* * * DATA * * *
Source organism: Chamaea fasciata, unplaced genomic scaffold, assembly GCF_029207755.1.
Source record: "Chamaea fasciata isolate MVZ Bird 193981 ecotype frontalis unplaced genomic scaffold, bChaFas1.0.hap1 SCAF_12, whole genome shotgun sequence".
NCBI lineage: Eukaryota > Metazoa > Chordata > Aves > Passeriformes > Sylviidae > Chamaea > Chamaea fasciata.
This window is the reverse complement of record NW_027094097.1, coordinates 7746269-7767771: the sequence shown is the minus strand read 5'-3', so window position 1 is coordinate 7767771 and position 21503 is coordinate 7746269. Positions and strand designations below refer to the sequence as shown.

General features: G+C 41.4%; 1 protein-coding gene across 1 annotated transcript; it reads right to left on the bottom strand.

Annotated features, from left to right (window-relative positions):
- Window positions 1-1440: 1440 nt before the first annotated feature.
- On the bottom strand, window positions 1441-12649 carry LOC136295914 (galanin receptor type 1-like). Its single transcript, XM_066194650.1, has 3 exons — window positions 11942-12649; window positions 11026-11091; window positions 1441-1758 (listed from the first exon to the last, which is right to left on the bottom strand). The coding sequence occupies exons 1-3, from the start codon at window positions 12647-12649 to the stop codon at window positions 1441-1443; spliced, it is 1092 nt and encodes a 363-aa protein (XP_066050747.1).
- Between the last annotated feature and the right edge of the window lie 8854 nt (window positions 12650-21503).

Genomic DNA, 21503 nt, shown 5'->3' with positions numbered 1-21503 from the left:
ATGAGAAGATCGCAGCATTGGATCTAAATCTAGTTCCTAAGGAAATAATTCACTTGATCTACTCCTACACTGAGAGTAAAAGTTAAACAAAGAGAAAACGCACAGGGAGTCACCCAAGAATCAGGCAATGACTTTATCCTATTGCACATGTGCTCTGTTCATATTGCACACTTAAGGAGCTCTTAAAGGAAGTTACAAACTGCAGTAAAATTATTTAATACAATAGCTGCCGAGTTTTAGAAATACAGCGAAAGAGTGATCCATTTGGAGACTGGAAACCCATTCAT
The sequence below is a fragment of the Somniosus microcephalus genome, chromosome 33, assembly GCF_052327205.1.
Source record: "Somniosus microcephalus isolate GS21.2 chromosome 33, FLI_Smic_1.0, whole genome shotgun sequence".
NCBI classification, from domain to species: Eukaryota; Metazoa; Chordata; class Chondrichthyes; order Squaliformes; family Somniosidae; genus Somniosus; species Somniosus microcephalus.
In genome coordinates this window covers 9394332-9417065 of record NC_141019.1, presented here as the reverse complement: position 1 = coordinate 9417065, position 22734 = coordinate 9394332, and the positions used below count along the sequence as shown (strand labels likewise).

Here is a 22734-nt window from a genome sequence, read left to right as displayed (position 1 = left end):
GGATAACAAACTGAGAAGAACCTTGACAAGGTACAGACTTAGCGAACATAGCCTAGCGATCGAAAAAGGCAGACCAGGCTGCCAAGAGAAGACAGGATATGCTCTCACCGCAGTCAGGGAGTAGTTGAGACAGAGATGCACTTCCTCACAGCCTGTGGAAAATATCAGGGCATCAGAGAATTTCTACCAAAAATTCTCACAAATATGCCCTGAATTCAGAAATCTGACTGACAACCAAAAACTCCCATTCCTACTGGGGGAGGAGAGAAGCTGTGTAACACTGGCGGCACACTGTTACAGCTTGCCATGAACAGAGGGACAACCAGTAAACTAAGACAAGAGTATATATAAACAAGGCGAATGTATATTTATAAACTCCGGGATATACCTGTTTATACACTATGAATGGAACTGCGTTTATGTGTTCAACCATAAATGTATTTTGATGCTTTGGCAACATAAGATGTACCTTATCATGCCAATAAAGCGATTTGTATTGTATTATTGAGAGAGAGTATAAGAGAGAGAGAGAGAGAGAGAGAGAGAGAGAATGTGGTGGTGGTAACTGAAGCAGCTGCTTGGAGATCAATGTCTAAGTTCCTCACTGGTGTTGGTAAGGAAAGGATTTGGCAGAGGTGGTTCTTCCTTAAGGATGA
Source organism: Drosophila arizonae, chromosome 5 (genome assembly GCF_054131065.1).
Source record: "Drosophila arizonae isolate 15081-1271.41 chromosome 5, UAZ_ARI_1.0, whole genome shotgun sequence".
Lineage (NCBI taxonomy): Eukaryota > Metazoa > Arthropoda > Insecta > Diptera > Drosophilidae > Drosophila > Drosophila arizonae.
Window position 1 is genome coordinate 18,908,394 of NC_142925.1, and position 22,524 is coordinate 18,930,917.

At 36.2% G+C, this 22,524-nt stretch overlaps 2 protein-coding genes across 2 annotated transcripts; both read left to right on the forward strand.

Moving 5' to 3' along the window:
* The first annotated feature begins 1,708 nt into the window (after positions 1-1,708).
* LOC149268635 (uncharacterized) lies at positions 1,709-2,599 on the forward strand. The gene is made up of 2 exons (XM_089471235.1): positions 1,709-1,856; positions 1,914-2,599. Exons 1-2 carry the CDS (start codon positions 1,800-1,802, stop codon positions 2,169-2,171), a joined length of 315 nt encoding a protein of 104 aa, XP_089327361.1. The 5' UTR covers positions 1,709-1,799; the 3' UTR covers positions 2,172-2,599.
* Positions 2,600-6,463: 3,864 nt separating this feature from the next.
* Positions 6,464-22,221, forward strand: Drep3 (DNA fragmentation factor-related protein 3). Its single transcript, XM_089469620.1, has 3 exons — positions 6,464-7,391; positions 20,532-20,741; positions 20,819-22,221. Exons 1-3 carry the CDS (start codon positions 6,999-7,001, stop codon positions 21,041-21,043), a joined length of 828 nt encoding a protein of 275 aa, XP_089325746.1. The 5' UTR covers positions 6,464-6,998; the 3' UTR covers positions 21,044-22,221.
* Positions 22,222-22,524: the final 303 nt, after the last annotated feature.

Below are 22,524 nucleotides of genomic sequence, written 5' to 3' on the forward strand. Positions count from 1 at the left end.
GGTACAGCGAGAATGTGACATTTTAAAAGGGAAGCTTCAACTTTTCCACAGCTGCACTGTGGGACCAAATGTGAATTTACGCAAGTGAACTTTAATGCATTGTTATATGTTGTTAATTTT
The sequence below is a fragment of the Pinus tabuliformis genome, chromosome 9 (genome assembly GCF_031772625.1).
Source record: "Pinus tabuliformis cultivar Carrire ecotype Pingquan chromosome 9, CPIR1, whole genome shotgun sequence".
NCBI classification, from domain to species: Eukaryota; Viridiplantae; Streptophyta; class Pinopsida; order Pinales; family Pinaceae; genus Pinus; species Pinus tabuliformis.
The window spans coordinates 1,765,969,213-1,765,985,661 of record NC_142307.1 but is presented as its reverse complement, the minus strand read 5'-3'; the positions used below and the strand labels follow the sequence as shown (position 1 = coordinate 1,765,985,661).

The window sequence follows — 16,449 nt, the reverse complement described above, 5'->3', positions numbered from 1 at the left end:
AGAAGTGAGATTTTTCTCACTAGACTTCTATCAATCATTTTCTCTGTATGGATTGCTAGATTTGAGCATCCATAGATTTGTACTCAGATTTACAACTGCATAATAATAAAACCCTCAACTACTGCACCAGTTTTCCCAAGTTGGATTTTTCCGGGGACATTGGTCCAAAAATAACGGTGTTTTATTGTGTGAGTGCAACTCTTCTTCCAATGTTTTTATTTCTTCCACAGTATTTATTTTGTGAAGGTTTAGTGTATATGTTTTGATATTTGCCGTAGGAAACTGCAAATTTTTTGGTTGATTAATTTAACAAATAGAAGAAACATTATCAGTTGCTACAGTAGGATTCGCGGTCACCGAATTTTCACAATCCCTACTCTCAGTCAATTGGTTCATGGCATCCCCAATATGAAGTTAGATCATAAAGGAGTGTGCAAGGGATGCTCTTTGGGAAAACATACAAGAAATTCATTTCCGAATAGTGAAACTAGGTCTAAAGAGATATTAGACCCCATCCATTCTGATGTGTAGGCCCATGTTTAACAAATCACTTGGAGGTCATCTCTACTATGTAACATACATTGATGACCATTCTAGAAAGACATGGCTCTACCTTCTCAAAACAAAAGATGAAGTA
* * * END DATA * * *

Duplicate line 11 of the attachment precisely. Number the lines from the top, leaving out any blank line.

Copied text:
ATGAGAAGATCGCAGCATTGGATCTAAATCTAGTTCCTAAGGAAATAATTCACTTGATCTACTCCTACACTGAGAGTAAAAGTTAAACAAAGAGAAAACGCACAGGGAGTCACCCAAGAATCAGGCAATGACTTTATCCTATTGCACATGTGCTCTGTTCATATTGCACACTTAAGGAGCTCTTAAAGGAAGTTACAAACTGCAGTAAAATTATTTAATACAATAGCTGCCGAGTTTTAGAAATACAGCGAAAGAGTGATCCATTTGGAGACTGGAAACCCATTCAT